The Children's Book Quote of the Day

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Even if September 1, 2011

Filed under: Uncategorized — Kristi @ 2:43 pm
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He would be brave for the princess.

Even if (reader, could it be true?) there was no such thing as happily ever after. (from The Tale of Despereaux by Kate DiCamillo)

I have a confession that may horrify some of you. I don’t always trust a book all the way to the end. You see, I absolutely require happy endings in books. And movies. I do not read books to end up feeling depressed and helpless. So, if a book seems to be heading down a pretty depressing path, I just ask my husband to read the final chapter for me and tell me if it has a happy ending or not. If it doesn’t end well, I don’t finish it no matter how compelling it is.

It’s a lesson I learned the hard way from The House of Sand and Fog and other incredibly depressing reads. I will also leave the theater if a movie is not what I thought. I don’t mind if a movie makes me cry, or if it has tragedy within it. But it absolutely must end on an uplifting note. I did not enjoy The Dark Knight (I know, you’re all unsubscribing from the blog as you read that, but I’m sorry!). I left the theater about half way through I Am Legend.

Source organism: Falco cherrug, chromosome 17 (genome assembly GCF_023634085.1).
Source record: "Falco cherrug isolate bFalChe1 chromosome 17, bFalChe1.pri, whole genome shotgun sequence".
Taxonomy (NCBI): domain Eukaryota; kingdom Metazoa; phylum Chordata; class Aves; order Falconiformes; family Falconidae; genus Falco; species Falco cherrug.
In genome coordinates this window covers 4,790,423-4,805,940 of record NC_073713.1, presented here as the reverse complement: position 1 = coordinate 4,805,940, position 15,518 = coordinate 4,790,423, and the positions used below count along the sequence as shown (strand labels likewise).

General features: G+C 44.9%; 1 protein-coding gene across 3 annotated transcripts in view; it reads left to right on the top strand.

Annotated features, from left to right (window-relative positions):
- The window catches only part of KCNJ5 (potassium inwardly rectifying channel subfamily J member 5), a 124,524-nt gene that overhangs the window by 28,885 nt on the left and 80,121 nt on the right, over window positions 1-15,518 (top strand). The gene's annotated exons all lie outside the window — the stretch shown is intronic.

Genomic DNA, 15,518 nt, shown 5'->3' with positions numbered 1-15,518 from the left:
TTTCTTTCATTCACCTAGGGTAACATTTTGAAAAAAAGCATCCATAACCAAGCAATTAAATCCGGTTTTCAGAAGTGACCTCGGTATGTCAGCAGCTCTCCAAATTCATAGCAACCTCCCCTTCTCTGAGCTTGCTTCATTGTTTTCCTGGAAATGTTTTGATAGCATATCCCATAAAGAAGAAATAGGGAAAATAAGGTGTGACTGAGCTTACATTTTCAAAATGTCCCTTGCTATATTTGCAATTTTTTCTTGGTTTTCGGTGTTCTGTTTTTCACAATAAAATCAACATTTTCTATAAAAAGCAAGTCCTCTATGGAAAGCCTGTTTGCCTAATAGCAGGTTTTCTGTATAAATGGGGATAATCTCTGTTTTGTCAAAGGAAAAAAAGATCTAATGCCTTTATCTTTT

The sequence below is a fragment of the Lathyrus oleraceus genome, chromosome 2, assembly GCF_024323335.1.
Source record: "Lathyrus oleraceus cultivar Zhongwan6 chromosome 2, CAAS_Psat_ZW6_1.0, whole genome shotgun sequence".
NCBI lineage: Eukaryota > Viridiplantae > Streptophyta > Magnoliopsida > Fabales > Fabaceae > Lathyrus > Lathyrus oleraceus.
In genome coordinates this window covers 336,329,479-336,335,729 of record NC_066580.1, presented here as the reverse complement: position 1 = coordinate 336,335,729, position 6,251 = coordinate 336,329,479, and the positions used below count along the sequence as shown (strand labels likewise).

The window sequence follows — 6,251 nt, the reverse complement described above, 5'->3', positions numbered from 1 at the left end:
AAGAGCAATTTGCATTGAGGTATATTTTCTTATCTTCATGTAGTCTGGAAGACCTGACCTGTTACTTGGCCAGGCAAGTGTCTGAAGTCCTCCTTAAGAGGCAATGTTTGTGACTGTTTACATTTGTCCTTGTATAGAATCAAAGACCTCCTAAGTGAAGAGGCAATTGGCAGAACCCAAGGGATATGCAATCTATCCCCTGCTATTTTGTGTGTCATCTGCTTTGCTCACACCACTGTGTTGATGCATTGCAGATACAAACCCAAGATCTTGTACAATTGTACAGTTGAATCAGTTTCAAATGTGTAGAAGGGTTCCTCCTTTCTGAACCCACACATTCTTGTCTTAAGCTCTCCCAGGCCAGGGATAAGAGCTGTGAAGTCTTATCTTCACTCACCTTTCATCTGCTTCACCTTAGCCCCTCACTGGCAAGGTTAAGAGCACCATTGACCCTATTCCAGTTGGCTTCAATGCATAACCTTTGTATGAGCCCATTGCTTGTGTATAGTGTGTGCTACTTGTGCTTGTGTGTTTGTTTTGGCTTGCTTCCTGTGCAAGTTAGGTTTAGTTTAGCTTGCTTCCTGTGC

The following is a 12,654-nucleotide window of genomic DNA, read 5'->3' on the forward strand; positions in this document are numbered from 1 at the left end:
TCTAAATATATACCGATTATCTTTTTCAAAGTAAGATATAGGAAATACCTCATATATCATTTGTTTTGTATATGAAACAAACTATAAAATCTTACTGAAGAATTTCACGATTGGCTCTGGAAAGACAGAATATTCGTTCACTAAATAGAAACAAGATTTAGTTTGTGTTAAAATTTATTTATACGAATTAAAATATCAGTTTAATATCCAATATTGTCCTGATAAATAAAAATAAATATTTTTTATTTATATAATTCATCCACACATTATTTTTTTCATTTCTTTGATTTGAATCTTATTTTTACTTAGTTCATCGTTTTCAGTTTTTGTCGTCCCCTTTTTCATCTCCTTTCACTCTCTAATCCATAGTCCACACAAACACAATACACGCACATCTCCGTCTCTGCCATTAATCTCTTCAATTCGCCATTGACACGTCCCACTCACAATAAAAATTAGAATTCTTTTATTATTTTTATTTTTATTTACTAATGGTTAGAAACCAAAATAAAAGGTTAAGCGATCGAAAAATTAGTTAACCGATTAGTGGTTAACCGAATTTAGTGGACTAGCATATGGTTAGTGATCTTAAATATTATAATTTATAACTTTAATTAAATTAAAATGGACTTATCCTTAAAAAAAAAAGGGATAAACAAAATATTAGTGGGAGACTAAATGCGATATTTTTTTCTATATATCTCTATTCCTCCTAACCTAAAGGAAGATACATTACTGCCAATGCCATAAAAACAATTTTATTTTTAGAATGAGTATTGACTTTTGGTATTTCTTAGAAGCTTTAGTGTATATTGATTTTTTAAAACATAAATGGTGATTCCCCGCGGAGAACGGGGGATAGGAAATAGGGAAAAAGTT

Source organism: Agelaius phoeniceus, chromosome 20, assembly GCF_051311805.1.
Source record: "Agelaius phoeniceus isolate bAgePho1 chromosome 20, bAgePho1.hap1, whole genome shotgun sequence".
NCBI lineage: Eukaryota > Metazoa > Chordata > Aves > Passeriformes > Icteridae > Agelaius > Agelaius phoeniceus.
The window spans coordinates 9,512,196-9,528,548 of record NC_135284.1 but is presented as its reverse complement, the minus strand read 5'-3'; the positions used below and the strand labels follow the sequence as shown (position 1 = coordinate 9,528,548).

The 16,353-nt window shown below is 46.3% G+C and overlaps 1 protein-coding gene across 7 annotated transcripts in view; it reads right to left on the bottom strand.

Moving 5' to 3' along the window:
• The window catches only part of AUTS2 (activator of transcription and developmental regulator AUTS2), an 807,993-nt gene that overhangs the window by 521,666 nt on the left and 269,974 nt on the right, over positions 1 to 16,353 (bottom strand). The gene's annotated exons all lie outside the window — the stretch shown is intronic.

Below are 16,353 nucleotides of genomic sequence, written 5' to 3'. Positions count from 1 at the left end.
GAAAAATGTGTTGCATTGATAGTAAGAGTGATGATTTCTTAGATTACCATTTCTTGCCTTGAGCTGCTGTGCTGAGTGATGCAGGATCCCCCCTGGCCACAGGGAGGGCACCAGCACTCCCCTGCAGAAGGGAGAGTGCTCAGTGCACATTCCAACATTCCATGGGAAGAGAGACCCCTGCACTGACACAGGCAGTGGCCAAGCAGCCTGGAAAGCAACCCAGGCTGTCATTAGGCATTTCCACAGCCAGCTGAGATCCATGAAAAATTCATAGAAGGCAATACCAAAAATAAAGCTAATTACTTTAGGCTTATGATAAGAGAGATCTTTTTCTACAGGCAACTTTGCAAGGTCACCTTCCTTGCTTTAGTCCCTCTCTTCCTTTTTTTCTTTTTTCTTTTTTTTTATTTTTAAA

Anyway, I think the reason for this happy ending rule of mine is that I started to notice in my late teens and early twenties that sometimes real life stories don’t turn out the way you want them to. Sometimes a romance ends badly or a job goes horribly wrong or a pregnancy ends in miscarriage. Sometimes it all works out so much better than you could ever have imagined–better than authors could write. But there’s no way to know that for sure when it’s real.

In real life, you have to be brave in the midst of trials even though you don’t know how that trial will end. (I am not talking about the end of life itself, of course. As a Christian, I believe that is not the end at all. I’m talking about the things we go through in life.)

So I just figure, that I need to save up my stores of bravery for real life. There’s no way I’m wasting it on fiction that doesn’t reward it in the end. No way.



Ahead of time October 28, 2010

Filed under: Chapter Books — Kristi @ 7:49 pm
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You never know ahead of time what something’s really going to be like. (from Bridge To Terabithia by Katherine Paterson)


Yellow-bellied sapsucker October 27, 2010

Filed under: Chapter Books — Kristi @ 10:14 pm
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What was he scared of anyhow?…Sometimes he acted like the original yellow-bellied sapsucker. (from Bridge To Terabithia by Katherine Paterson)

I have a dream. It is to write children’s books. I have prepared a couple of manuscripts for picture books and I think they’re good. I have not gotten up the gumption to submit them to any publishers yet. I just feel like I need more feedback, more assurance, more confidence before I take that leap. Next Tuesday I am inviting a whole faculty of elementary school teachers to review a couple of my manuscripts. Aunt Connie is doing this with me, bringing a couple of her children’s book manuscripts. Connie is confident. I am a nervous wreck. I have not even looked at these manuscripts in about two months. I printed them out a couple of days ago, but have yet to work up the courage to do a final edit before I make copies for the critique.